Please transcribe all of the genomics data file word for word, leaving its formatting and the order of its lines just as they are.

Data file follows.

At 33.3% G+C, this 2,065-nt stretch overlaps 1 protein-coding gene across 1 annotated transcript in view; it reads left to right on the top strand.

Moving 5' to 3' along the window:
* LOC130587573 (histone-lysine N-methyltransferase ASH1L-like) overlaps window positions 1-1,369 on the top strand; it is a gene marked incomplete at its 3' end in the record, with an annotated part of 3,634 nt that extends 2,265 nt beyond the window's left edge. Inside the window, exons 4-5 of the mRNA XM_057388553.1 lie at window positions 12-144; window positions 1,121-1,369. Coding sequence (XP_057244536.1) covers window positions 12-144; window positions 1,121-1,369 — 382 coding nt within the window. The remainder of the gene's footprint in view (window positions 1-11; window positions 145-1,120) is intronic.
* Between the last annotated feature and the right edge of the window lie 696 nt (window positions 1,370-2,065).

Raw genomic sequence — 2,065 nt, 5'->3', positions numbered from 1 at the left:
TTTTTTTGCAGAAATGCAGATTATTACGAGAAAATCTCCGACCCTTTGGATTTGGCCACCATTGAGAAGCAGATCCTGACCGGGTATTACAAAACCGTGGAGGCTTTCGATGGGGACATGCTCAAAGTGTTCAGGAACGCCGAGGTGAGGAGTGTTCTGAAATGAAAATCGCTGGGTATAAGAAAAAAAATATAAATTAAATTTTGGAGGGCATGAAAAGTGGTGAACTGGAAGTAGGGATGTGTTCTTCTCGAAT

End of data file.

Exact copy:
At 33.3% G+C, this 2,065-nt stretch overlaps 1 protein-coding gene across 1 annotated transcript in view; it reads left to right on the top strand.

Moving 5' to 3' along the window:
* LOC130587573 (histone-lysine N-methyltransferase ASH1L-like) overlaps window positions 1-1,369 on the top strand; it is a gene marked incomplete at its 3' end in the record, with an annotated part of 3,634 nt that extends 2,265 nt beyond the window's left edge. Inside the window, exons 4-5 of the mRNA XM_057388553.1 lie at window positions 12-144; window positions 1,121-1,369. Coding sequence (XP_057244536.1) covers window positions 12-144; window positions 1,121-1,369 — 382 coding nt within the window. The remainder of the gene's footprint in view (window positions 1-11; window positions 145-1,120) is intronic.
* Between the last annotated feature and the right edge of the window lie 696 nt (window positions 1,370-2,065).

Raw genomic sequence — 2,065 nt, 5'->3', positions numbered from 1 at the left:
TTTTTTTGCAGAAATGCAGATTATTACGAGAAAATCTCCGACCCTTTGGATTTGGCCACCATTGAGAAGCAGATCCTGACCGGGTATTACAAAACCGTGGAGGCTTTCGATGGGGACATGCTCAAAGTGTTCAGGAACGCCGAGGTGAGGAGTGTTCTGAAATGAAAATCGCTGGGTATAAGAAAAAAAATATAAATTAAATTTTGGAGGGCATGAAAAGTGGTGAACTGGAAGTAGGGATGTGTTCTTCTCGAAT